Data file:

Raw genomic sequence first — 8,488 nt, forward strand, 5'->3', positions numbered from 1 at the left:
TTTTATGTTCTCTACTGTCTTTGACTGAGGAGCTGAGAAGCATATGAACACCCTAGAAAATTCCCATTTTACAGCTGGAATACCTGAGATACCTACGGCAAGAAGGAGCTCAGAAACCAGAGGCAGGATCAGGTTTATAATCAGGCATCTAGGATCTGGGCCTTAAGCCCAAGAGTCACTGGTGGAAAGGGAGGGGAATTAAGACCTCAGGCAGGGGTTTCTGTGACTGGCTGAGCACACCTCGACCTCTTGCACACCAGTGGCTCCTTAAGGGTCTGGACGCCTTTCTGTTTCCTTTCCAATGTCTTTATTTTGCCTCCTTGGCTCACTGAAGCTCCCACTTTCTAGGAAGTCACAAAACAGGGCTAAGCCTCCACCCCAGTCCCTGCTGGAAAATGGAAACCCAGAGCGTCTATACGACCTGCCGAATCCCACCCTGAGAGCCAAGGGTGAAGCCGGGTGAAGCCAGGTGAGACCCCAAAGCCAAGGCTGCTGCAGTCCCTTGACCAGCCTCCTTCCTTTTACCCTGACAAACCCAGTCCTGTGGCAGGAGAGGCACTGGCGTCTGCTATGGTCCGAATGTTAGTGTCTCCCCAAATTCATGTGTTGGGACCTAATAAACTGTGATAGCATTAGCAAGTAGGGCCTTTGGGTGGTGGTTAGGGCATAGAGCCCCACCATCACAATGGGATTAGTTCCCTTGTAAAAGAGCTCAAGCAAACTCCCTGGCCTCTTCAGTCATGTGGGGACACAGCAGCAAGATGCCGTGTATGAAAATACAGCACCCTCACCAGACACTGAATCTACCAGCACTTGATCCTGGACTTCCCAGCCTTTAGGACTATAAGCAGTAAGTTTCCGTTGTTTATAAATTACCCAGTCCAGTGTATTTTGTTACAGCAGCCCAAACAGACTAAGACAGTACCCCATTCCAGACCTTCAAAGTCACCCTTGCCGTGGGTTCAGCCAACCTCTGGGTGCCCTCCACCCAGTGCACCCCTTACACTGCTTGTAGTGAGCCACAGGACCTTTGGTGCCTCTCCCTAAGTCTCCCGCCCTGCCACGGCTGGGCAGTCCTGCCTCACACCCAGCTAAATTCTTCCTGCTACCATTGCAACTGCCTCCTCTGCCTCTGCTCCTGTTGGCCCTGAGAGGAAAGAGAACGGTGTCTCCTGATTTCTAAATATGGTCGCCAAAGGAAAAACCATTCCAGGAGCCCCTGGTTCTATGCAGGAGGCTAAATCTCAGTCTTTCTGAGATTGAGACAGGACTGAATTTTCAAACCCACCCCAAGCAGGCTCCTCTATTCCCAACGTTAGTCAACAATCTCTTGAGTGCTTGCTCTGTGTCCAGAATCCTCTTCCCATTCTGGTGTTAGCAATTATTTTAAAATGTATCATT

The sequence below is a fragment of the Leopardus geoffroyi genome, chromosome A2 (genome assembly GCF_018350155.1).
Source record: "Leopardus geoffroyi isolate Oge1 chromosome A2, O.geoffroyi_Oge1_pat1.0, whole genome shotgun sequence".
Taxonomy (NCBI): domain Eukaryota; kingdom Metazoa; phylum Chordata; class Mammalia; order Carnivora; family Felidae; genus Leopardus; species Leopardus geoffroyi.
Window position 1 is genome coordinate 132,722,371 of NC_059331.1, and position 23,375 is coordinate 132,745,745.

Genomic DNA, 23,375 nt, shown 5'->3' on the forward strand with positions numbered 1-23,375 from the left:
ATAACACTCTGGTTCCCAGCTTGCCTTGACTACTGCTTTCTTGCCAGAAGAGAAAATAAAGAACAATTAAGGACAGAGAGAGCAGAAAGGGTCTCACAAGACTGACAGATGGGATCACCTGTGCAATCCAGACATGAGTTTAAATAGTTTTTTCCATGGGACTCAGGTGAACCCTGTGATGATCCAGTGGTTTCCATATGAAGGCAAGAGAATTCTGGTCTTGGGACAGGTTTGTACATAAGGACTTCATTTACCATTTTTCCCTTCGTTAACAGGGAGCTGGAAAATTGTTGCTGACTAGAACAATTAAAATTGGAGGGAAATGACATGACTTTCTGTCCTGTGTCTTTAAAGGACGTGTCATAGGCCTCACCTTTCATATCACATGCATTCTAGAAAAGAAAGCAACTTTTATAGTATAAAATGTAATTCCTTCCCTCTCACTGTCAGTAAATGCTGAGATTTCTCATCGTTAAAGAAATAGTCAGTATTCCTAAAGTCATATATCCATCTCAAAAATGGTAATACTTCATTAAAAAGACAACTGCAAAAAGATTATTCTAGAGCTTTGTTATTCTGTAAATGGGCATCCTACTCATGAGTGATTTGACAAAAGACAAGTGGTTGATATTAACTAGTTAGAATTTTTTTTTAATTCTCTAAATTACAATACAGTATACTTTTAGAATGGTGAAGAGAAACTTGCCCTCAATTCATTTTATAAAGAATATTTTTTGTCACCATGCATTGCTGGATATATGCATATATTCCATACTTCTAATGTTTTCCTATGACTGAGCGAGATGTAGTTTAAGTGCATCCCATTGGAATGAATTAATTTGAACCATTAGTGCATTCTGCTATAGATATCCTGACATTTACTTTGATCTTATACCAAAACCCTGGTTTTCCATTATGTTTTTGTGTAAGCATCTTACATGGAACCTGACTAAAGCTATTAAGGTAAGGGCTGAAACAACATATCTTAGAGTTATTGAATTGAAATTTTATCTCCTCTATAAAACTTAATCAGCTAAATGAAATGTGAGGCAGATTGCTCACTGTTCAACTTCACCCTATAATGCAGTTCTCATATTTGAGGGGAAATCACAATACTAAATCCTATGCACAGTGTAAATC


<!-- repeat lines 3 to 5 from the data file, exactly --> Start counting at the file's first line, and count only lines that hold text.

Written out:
The sequence below is a fragment of the Leopardus geoffroyi genome, chromosome A2 (genome assembly GCF_018350155.1).
Source record: "Leopardus geoffroyi isolate Oge1 chromosome A2, O.geoffroyi_Oge1_pat1.0, whole genome shotgun sequence".
Taxonomy (NCBI): domain Eukaryota; kingdom Metazoa; phylum Chordata; class Mammalia; order Carnivora; family Felidae; genus Leopardus; species Leopardus geoffroyi.